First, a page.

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What if Mitch is not the guy?

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Please before someone goes off about it being 1 game, I have been saying the same thing for 2 days.

But in a deep hypothetical situation, what if what we saw in the 2nd half of the Packers game is what Mitch is?

What do the Bears do if Mitch is not the guy?

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Then they blow it all up again and retry in two years with a new GM and staff. Really though, we might not know the answer to this question for a while.

It's evident that Trubisky is still pretty raw compared to the majority of his young QB peers.  That was always going to be the case with just 13 college starts in run and gun type offense and 12 starts in an archaic run first offense under Fox.  That he's not yet hitting his stride and living up to his full potential at this point shouldn't really be a surprise to anyone.

The biggest thing with Mitch going forward will be learning how to read defenses and going through his progressions better.  Right now he's still learning the nuances of the position, the offensive play book and his supporting cast.  Nagy was brought in here to develop and mold Mitch into a high quality NFL QB. These things don't just happen over night.

The encouraging thing for me that  I see in him is that in addition to having good intangible and leadership traits, he has the arm talent, mobility and athleticism, which are all things you cannot teach.  The other stuff he will get with time and more game experience if he's smart enough, which it appears he is.

As much as people don't want to hear this or have to wait much longer to see high end results, patience is needed here folks.  To me this is still a developmental year, and if all goes well then Bears will be more of a contender heading into 2019.  

Let's not be like the 49ers fans who gave up on Alex Smith so early.

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Then the GM is fired after the 2021 season and the organization continues to be a laughing stock of the NFL until at least 2023.

As a fan, this would be tough to swallow. It would be hard to watch more terrible football for another 4+ years.

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1 hour ago, topwop1 said:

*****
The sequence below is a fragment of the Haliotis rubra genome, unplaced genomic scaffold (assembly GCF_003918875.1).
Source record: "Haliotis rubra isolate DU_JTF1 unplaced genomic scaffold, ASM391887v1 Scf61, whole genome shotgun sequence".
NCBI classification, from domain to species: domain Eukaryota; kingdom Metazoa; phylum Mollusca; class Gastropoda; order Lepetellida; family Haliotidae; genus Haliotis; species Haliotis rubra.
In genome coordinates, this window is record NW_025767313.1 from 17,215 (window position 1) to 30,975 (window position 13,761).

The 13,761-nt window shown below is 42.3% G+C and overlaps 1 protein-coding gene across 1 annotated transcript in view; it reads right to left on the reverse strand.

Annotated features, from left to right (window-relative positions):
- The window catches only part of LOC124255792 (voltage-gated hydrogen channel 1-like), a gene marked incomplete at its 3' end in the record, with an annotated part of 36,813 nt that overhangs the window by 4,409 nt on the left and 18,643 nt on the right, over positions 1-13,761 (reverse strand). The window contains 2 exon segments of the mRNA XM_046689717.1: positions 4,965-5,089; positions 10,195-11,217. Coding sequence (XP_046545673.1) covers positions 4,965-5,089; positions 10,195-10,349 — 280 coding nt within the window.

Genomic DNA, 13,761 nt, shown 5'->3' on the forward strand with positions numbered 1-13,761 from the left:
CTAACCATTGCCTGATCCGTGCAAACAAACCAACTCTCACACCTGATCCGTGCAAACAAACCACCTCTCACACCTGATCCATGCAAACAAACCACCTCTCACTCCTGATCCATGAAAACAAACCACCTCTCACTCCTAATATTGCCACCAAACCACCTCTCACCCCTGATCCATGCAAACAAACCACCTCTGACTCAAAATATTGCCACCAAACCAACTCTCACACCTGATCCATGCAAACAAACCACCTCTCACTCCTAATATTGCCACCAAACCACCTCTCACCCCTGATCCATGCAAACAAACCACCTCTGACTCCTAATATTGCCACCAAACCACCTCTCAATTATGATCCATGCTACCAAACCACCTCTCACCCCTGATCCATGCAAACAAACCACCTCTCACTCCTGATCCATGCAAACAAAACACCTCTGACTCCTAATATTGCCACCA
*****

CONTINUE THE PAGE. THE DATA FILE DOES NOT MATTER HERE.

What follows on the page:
Then they blow it all up again and retry in two years with a new GM and staff. Really though, we might not know the answer to this question for a while.

It's evident that Trubisky is still pretty raw compared to the majority of his young QB peers.  That was always going to be the case with just 13 college starts in run and gun type offense and 12 starts in an archaic run first offense under Fox.  That he's not yet hitting his stride and living up to his full potential at this point shouldn't really be a surprise to anyone.

The biggest thing with Mitch going forward will be learning how to read defenses and going through his progressions better.  Right now he's still learning the nuances of the position, the offensive play book and his supporting cast.  Nagy was brought in here to develop and mold Mitch into a high quality NFL QB. These things don't just happen over night.

The encouraging thing for me that  I see in him is that in addition to having good intangible and leadership traits, he has the arm talent, mobility and athleticism, which are all things you cannot teach.  The other stuff he will get with time and more game experience if he's smart enough, which it appears he is.

As much as people don't want to hear this or have to wait much longer to see high end results, patience is needed here folks.  To me this is still a developmental year, and if all goes well then Bears will be more of a contender heading into 2019.  

Let's not be like the 49ers fans who gave up on Alex Smith so early.

Looking back at the 49ers decision, it was a pretty bad decision. Alex kept maturing and getting better with coaching and weapons. I'm shocked to say he is actually a very solid QB as he has developed over the years. I believe he was a 2nd year QB coming out of Utah and he needed a lot of development. 

Mitch is in the same boat, Nagy's main job is to get the best out of him. If he can't do it, we obviously blow it up. The good thing is this isn't a talent issue, this is a hard work and learn issue. Mitch needs to put the time and effort in to be better. Last year the Tribune asked Big Ben his thoughts on rookie QB development and I'm paraphrasing here-" people want to look at year 1 or year 2 but really you learn this position in 3+, people need to judge QBs on longer timelines."

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I have been taking a certain catharsis in (literally) crying doom.   The knock on Mitch was always that he was inexperienced and he looked unsteady on Sunday. The big concerns are accuracy, pocket presence and decision making, which are all pretty big deals.  To answer each concern in turn, he was known for being accurate in college, so perhaps we can chalk the issues up to footwork and being rattled.  Pocket presence, I suppose he can learn;  perhaps we're just still scarred from Jay Cutler who (aside from that weird Gase bit) never really changed any of his issues.  Decision making is one that obviously improves with time.  Thinking it through and putting it in context certainly makes Sunday's game easier to swallow.